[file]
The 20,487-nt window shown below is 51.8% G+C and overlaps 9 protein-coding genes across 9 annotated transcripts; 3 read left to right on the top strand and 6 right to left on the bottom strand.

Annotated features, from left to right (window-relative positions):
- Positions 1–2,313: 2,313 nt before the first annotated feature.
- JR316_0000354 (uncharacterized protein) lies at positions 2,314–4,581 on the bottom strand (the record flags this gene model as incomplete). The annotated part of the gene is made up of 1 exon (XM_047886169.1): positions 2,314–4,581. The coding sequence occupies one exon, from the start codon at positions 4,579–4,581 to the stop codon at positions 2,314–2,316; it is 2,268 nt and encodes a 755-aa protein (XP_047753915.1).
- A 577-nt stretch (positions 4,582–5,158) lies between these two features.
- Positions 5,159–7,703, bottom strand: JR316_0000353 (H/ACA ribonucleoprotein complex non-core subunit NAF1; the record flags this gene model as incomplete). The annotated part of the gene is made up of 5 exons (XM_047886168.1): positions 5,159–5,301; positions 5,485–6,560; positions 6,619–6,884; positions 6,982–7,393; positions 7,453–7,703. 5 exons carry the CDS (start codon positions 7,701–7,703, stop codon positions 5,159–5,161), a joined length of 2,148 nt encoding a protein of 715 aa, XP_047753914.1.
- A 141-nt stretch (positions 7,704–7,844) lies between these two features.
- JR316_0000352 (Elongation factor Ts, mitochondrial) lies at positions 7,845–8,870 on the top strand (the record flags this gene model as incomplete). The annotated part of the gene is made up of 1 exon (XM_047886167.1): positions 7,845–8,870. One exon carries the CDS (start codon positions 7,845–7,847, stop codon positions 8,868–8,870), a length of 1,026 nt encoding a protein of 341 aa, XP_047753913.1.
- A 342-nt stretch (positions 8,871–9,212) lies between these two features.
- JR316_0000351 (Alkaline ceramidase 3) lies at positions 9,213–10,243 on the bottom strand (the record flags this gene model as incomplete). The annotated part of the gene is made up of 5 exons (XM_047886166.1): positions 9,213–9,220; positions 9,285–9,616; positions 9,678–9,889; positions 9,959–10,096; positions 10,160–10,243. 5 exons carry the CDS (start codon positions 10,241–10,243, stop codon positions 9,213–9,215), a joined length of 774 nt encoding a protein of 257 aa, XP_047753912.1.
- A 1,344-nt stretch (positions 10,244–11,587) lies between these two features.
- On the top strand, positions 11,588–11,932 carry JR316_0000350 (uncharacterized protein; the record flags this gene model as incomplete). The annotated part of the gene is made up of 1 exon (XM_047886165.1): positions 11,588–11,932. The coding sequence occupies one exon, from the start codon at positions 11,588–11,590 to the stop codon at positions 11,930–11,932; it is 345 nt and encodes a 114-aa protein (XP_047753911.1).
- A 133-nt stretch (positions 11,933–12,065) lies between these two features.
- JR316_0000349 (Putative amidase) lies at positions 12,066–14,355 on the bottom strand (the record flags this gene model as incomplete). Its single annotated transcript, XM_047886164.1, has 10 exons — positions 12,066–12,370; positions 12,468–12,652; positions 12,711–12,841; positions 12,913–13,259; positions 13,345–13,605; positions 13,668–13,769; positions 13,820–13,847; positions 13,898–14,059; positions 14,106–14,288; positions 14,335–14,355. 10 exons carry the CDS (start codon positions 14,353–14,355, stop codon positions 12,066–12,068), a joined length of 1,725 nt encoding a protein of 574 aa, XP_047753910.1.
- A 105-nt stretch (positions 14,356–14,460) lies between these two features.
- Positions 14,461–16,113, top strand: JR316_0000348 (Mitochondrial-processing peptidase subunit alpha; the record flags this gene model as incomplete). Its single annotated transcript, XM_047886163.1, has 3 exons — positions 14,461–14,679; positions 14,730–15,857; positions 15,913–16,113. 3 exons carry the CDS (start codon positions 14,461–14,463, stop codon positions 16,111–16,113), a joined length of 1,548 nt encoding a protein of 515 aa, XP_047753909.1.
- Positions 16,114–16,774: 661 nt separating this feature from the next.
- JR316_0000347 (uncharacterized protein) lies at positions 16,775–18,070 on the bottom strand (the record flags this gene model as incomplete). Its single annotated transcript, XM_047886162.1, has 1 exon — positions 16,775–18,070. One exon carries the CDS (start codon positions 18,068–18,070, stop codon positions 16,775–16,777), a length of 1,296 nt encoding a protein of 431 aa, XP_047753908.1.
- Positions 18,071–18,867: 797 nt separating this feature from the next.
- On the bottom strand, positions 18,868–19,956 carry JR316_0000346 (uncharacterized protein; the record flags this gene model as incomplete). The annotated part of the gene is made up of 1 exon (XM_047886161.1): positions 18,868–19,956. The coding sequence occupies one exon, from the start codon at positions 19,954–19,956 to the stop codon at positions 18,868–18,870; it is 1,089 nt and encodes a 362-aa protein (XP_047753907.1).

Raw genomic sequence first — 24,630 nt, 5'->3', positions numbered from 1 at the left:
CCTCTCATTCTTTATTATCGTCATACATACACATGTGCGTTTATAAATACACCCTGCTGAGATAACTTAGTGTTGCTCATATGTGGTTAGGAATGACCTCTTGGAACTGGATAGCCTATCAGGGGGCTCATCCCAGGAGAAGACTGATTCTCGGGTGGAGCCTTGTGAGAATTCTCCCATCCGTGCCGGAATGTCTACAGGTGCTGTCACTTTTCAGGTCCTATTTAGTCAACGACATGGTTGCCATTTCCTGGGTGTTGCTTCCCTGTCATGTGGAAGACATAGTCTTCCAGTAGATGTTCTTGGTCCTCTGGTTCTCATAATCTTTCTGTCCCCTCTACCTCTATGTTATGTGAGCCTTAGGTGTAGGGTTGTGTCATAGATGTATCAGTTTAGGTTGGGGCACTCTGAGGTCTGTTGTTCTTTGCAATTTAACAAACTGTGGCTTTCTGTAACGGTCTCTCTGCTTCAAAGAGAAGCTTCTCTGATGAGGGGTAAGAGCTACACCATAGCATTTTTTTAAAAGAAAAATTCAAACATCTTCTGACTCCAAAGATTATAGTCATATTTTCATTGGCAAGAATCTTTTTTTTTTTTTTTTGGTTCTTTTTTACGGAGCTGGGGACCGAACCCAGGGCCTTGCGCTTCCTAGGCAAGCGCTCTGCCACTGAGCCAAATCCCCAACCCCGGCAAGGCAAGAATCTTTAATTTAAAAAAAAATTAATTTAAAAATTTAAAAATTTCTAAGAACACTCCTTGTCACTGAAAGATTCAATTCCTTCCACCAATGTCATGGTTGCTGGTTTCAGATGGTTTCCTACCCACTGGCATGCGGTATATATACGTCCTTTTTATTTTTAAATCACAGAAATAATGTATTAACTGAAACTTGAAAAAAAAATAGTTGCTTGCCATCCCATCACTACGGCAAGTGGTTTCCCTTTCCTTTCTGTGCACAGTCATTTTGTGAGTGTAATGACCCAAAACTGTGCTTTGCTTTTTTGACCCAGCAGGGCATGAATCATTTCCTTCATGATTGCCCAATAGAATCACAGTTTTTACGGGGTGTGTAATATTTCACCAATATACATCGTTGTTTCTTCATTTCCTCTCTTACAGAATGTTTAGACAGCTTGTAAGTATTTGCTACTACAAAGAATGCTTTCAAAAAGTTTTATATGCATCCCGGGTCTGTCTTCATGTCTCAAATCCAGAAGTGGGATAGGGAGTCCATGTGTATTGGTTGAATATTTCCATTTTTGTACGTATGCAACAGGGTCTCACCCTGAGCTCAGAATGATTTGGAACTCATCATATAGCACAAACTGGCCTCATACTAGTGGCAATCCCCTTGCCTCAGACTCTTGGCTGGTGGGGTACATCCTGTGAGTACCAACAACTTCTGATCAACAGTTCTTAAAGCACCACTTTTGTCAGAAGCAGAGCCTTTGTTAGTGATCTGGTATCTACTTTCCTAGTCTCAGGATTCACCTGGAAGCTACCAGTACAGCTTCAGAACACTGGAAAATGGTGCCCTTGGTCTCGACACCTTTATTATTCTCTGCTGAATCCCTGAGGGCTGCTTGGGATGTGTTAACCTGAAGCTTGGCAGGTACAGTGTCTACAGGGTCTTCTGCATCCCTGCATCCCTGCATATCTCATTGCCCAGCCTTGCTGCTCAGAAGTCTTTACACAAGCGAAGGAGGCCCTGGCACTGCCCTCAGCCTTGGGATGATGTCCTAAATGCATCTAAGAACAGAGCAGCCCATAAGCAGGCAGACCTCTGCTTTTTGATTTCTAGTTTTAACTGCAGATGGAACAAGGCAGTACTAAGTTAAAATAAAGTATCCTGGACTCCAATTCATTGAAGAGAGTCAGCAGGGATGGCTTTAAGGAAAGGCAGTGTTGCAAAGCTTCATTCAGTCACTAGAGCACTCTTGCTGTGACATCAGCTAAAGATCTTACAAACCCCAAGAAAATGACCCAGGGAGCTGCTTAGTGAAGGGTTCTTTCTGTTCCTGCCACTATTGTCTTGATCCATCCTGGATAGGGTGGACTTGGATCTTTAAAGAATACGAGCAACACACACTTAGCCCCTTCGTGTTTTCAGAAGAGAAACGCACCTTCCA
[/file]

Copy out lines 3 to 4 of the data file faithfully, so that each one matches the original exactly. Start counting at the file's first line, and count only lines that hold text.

- Positions 1–2,313: 2,313 nt before the first annotated feature.
- JR316_0000354 (uncharacterized protein) lies at positions 2,314–4,581 on the bottom strand (the record flags this gene model as incomplete). The annotated part of the gene is made up of 1 exon (XM_047886169.1): positions 2,314–4,581. The coding sequence occupies one exon, from the start codon at positions 4,579–4,581 to the stop codon at positions 2,314–2,316; it is 2,268 nt and encodes a 755-aa protein (XP_047753915.1).